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Goth Volume 1

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To be a Goth is to be a member of a rich and substantial subculture that pulls on various influences from throughout history. A Goth cannot be categorised as someone who enjoys the dark side of life, someone who enjoys death or someone who is always miserable and depressed as they are merely a few areas of the wider subculture. As such, for this name to be used as a title of a novel, and subsequently a manga is ambitious.

Illustrated by Kenji Ooiwa from Otsuichi’s original Goth novel, the first thing that Itsuki Kamiyama noticed about Yoru Morino was her hands. The clear sign of scars across her wrists informed him immediately of what type of person she was, and her infinitely pale skin made them even more noticeable. Kamiyama wants those hands, but not the girl. This horrific thought is the start to a very strange friendship between the pair.

With a strong draw to one another, Kamiyama and Morino soon discover that they both have a fascination with death, torture and sick crimes; that make normal people turn away. These crimes touch the darkest parts of their souls and make them feel like they can truly experience life and live. Goth is made up of six stories, each one depicting a different type of death, and dealing with the fascination that the lead characters have with murder and suicide.

However, this fascination with death and suicide is never eluded to be wrong. Throughout the six stories the pair manage to find themselves dealing with people who all ultimately end up regretting their murders in some respect. The regret of being caught is naturally the first, and that is swiftly moved on from by the regret of killing a loved one and the regret and guilt of lying.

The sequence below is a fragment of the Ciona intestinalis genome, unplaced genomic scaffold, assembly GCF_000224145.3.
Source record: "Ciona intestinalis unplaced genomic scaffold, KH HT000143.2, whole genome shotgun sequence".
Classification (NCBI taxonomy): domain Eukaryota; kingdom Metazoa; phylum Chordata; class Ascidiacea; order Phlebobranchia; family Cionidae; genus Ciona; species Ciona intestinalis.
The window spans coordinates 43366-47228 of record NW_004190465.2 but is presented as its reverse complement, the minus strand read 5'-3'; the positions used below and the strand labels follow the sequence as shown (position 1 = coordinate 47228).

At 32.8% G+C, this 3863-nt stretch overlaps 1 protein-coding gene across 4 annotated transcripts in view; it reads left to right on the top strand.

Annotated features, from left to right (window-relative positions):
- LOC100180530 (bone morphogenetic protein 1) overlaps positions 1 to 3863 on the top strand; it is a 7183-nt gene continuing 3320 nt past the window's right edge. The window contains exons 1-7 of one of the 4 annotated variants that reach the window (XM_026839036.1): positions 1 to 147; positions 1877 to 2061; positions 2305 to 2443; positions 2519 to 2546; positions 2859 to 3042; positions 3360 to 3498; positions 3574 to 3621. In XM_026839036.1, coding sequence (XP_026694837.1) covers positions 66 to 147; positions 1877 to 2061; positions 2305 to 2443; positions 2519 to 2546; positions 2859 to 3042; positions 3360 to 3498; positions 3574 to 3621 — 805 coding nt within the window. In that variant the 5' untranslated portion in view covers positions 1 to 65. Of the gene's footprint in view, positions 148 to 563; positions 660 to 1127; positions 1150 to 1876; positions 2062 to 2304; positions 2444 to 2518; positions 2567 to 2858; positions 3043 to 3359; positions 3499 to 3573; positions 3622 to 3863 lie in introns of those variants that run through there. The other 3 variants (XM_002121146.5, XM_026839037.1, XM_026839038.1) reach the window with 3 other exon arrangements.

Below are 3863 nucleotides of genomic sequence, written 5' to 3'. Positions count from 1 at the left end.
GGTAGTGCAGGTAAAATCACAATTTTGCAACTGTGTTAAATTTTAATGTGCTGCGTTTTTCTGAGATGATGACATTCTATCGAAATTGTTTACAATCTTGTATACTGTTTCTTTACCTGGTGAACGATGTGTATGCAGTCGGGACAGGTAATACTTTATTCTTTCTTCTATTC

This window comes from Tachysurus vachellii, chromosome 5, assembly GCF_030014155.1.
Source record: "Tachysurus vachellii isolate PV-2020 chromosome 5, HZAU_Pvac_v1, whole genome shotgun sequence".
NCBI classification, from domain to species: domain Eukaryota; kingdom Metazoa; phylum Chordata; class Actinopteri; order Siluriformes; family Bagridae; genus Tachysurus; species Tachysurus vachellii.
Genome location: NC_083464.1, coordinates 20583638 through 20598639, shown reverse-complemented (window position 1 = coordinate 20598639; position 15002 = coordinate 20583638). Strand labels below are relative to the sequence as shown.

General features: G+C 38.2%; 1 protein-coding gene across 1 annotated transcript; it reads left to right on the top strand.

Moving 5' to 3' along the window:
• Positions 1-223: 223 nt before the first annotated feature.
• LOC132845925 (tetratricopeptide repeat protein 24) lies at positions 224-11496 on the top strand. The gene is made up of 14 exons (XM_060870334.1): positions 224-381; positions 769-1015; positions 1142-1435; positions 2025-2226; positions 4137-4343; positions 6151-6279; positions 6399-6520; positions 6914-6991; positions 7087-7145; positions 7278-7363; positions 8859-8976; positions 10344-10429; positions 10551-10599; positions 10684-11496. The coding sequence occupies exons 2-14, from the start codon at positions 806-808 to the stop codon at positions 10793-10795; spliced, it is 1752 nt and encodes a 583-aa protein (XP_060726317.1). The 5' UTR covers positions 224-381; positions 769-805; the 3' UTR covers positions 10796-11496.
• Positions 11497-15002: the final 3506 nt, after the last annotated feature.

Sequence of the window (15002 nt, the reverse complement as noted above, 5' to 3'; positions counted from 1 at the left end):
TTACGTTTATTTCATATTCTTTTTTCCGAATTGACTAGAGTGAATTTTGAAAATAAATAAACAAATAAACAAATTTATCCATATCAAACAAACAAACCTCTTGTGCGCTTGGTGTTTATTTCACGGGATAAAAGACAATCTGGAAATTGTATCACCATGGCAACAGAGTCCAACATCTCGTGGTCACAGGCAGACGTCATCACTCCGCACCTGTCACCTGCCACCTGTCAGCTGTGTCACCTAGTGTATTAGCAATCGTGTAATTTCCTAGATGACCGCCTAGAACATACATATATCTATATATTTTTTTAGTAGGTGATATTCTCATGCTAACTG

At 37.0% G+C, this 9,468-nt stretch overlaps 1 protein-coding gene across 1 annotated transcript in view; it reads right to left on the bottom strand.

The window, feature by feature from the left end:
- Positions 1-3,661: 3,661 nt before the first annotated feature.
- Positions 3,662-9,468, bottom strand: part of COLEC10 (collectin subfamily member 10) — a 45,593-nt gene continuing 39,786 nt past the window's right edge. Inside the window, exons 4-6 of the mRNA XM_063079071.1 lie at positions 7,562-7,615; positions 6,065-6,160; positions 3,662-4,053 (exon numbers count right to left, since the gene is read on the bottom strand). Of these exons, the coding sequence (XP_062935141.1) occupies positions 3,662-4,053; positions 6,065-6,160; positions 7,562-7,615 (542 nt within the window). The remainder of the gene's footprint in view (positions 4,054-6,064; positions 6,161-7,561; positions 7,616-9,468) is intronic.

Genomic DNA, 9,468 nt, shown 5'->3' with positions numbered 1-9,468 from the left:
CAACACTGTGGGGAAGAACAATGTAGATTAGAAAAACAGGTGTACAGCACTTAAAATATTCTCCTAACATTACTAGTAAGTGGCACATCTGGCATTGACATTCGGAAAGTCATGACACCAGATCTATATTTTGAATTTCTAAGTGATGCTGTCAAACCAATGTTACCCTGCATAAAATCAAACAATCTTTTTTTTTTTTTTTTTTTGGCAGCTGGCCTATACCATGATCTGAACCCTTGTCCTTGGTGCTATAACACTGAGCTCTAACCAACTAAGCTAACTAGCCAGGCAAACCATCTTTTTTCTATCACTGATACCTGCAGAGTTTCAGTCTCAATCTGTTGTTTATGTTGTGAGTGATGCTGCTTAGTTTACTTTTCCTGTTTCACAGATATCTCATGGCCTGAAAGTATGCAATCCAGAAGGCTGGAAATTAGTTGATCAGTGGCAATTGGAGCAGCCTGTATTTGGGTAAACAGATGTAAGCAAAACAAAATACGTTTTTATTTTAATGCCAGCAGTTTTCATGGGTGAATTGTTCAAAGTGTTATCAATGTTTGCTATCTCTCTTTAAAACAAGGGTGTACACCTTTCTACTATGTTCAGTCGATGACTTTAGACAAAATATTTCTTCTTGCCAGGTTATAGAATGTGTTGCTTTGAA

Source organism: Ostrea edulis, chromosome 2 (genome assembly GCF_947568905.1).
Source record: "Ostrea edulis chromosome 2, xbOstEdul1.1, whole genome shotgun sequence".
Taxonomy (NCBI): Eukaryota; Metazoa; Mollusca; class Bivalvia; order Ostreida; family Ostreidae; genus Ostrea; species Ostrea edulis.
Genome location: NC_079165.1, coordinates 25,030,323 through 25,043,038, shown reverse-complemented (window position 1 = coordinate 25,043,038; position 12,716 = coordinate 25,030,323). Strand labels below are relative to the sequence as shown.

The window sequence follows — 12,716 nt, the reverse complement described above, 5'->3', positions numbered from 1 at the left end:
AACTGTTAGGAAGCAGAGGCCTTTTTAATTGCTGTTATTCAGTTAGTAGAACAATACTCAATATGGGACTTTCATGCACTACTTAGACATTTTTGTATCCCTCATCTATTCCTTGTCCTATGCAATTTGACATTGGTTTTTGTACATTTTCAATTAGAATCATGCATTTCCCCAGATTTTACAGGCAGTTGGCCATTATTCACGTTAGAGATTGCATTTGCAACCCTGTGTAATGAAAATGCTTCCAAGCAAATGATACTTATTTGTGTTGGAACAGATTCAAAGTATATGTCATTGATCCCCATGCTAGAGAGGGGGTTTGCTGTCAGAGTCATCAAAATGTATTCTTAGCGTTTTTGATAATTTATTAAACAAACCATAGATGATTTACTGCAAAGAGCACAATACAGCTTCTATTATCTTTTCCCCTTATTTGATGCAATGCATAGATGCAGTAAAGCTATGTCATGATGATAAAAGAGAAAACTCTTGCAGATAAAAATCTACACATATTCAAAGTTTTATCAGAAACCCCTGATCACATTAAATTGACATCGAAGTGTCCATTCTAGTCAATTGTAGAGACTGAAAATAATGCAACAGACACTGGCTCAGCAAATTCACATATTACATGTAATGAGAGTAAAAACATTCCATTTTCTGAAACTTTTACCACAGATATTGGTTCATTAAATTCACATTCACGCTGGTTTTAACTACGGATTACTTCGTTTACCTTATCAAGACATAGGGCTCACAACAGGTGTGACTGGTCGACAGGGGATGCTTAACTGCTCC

Throughout the manga, darkness is used as a theme to heighten the macabre feeling of the characters. Although there is some horrific violence in Goth, the violence is not overused at any point. In fact, the conservative use of illustrating the violent crimes heightens the sense of horror when the occasional images arise. The images themselves are normally against a black backdrop and have little shading, the type of murder is shown clearly and the wounds are detailed.

The two most haunting images are towards the beginning and the end of the novel respectively. The first is a woman, who has been entirely mutilated, with her head in another part of her anatomy, maimed breasts and eyes in her hands. Whilst the second is the other haunting image is that of asphyxiation by hanging, which is unusually against a clear backdrop.

At no point can this be defined as high art; however, the artwork is drawn to a strong standard and the artist knows when less is more. Unfortunately, the story itself is stripped bare from the original novel. Throughout the lead character Kamiyama seems to instinctively know who the murderers are, and where to go to catch them and to save Morino. Morino appears to always be at the centre of most murder and kidnap plots, and Kamiyama seems to have the best luck at catching criminals. As the storyline has been stripped back, sometimes the plot can feel a little contrived and convenient.

Final Score

8

Goth is a frighteningly horrific owing to its almost real life events. Although it has been stripped down a lot from the original novel: “Goth A Novel of Horror” by Otsuichi, the manga manages to capture the essence of the book. At most points sympathy is felt towards the murderers, which in itself makes the manga more evil.